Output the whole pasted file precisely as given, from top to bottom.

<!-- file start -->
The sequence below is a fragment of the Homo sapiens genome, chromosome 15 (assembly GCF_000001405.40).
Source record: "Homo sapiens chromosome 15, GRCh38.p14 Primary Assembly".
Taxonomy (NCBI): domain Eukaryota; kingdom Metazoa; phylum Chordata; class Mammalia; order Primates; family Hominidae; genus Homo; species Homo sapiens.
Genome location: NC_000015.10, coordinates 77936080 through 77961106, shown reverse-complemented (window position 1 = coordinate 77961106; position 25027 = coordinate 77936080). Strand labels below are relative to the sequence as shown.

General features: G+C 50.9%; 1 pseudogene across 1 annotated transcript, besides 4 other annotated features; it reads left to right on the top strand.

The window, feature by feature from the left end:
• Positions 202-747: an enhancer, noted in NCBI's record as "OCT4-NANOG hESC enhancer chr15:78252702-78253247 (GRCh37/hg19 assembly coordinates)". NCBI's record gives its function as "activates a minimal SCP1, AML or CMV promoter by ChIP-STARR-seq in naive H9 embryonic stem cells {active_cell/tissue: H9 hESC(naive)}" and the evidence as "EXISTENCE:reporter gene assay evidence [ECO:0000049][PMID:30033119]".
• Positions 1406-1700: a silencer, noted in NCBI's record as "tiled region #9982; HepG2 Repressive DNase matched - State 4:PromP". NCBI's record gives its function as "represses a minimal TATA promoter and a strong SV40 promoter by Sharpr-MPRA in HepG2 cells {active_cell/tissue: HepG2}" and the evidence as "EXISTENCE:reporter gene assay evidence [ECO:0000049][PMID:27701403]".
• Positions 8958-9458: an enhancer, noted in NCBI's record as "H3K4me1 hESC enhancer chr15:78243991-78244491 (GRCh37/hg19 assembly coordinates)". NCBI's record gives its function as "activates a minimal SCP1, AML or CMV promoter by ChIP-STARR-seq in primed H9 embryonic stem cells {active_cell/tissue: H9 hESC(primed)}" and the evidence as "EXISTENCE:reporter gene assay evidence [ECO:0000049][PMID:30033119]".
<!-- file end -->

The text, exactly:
The sequence below is a fragment of the Homo sapiens genome, chromosome 15 (assembly GCF_000001405.40).
Source record: "Homo sapiens chromosome 15, GRCh38.p14 Primary Assembly".
Taxonomy (NCBI): domain Eukaryota; kingdom Metazoa; phylum Chordata; class Mammalia; order Primates; family Hominidae; genus Homo; species Homo sapiens.
Genome location: NC_000015.10, coordinates 77936080 through 77961106, shown reverse-complemented (window position 1 = coordinate 77961106; position 25027 = coordinate 77936080). Strand labels below are relative to the sequence as shown.

General features: G+C 50.9%; 1 pseudogene across 1 annotated transcript, besides 4 other annotated features; it reads left to right on the top strand.

The window, feature by feature from the left end:
• Positions 202-747: an enhancer, noted in NCBI's record as "OCT4-NANOG hESC enhancer chr15:78252702-78253247 (GRCh37/hg19 assembly coordinates)". NCBI's record gives its function as "activates a minimal SCP1, AML or CMV promoter by ChIP-STARR-seq in naive H9 embryonic stem cells {active_cell/tissue: H9 hESC(naive)}" and the evidence as "EXISTENCE:reporter gene assay evidence [ECO:0000049][PMID:30033119]".
• Positions 1406-1700: a silencer, noted in NCBI's record as "tiled region #9982; HepG2 Repressive DNase matched - State 4:PromP". NCBI's record gives its function as "represses a minimal TATA promoter and a strong SV40 promoter by Sharpr-MPRA in HepG2 cells {active_cell/tissue: HepG2}" and the evidence as "EXISTENCE:reporter gene assay evidence [ECO:0000049][PMID:27701403]".
• Positions 8958-9458: an enhancer, noted in NCBI's record as "H3K4me1 hESC enhancer chr15:78243991-78244491 (GRCh37/hg19 assembly coordinates)". NCBI's record gives its function as "activates a minimal SCP1, AML or CMV promoter by ChIP-STARR-seq in primed H9 embryonic stem cells {active_cell/tissue: H9 hESC(primed)}" and the evidence as "EXISTENCE:reporter gene assay evidence [ECO:0000049][PMID:30033119]".